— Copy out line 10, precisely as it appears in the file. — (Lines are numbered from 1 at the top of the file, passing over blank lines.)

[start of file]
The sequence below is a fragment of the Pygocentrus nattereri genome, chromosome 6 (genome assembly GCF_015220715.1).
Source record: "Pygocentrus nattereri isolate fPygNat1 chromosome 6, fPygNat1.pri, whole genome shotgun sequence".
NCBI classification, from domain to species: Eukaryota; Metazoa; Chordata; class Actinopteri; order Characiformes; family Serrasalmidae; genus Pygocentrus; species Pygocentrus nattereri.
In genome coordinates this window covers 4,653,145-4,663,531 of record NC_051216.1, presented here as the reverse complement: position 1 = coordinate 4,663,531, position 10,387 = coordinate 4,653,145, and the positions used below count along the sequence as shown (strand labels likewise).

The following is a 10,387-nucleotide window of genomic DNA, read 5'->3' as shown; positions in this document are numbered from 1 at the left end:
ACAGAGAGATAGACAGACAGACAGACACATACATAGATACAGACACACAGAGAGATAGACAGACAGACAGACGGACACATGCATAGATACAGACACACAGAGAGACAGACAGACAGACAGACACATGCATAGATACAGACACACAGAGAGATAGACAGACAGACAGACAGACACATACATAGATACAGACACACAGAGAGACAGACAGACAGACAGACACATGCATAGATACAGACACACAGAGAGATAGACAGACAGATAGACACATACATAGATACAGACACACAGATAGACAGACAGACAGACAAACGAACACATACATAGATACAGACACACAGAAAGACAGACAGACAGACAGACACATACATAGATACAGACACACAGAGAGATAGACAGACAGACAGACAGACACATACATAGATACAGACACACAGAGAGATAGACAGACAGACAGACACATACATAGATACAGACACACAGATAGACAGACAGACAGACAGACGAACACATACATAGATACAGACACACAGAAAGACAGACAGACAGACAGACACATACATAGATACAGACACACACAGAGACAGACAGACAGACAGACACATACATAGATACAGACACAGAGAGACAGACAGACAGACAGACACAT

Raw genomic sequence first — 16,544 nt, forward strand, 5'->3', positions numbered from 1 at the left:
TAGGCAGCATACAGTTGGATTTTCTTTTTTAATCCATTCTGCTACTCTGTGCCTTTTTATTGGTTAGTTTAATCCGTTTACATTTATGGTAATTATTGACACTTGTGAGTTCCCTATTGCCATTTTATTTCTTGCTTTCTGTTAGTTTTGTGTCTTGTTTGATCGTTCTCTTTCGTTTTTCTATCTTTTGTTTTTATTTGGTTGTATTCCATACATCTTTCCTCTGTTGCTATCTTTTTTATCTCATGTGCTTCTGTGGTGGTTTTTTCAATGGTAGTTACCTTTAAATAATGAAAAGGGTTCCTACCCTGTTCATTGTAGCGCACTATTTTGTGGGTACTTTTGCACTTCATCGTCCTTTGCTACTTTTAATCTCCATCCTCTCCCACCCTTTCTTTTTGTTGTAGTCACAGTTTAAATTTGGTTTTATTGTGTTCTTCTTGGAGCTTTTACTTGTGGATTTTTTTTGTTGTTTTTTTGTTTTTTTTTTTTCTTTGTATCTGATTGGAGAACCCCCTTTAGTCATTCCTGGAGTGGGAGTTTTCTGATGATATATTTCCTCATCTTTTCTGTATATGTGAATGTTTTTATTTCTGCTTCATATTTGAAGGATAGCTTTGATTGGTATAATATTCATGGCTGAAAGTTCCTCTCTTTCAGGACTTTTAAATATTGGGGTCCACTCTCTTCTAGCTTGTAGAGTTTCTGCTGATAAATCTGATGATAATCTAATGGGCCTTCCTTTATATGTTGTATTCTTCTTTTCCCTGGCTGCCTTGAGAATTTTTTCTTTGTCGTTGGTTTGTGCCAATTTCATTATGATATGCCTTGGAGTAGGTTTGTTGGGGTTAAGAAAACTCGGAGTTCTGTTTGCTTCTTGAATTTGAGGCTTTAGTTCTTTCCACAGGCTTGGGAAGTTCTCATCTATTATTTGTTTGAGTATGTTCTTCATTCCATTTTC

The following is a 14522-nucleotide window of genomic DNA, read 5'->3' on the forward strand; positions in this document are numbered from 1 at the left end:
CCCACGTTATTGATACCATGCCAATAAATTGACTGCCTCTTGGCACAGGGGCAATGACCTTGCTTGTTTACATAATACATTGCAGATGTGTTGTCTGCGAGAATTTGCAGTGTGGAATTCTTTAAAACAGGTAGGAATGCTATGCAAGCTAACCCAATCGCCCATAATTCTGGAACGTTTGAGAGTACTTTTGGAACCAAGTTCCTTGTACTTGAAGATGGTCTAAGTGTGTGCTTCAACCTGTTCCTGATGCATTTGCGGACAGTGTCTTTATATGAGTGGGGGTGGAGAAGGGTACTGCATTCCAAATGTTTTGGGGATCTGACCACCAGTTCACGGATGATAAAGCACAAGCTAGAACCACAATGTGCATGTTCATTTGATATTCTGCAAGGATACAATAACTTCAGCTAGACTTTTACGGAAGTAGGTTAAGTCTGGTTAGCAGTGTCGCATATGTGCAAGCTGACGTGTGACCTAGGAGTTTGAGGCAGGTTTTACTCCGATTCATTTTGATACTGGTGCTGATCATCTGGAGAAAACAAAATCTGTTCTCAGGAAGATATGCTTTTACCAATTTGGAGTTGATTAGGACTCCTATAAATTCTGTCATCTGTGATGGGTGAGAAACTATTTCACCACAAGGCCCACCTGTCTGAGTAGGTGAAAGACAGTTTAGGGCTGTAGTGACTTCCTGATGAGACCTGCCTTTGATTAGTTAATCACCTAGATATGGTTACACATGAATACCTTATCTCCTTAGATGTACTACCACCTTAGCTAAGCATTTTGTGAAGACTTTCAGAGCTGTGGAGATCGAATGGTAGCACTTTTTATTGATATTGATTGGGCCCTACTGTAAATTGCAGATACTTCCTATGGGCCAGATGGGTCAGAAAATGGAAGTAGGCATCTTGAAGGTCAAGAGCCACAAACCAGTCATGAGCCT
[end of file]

CCCACGTTATTGATACCATGCCAATAAATTGACTGCCTCTTGGCACAGGGGCAATGACCTTGCTTGTTTACATAATACATTGCAGATGTGTTGTCTGCGAGAATTTGCAGTGTGGAATTCTTTAAAACAGGTAGGAATGCTATGCAAGCTAACCCAATCGCCCATAATTCTGGAACGTTTGAGAGTACTTTTGGAACCAAGTTCCTTGTACTTGAAGATGGTCTAAGTGTGTGCTTCAACCTGTTCCTGATGCATTTGCGGACAGTGTCTTTATATGAGTGGGGGTGGAGAAGGGTACTGCATTCCAAATGTTTTGGGGATCTGACCACCAGTTCACGGATGATAAAGCACAAGCTAGAACCACAATGTGCATGTTCATTTGATATTCTGCAAGGATACAATAACTTCAGCTAGACTTTTACGGAAGTAGGTTAAGTCTGGTTAGCAGTGTCGCATATGTGCAAGCTGACGTGTGACCTAGGAGTTTGAGGCAGGTTTTACTCCGATTCATTTTGATACTGGTGCTGATCATCTGGAGAAAACAAAATCTGTTCTCAGGAAGATATGCTTTTACCAATTTGGAGTTGATTAGGACTCCTATAAATTCTGTCATCTGTGATGGGTGAGAAACTATTTCACCACAAGGCCCACCTGTCTGAGTAGGTGAAAGACAGTTTAGGGCTGTAGTGACTTCCTGATGAGACCTGCCTTTGATTAGTTAATCACCTAGATATGGTTACACATGAATACCTTATCTCCTTAGATGTACTACCACCTTAGCTAAGCATTTTGTGAAGACTTTCAGAGCTGTGGAGATCGAATGGTAGCACTTTTTATTGATATTGATTGGGCCCTACTGTAAATTGCAGATACTTCCTATGGGCCAGATGGGTCAGAAAATGGAAGTAGGCATCTTGAAGGTCAAGAGCCACAAACCAGTCATGAGCCT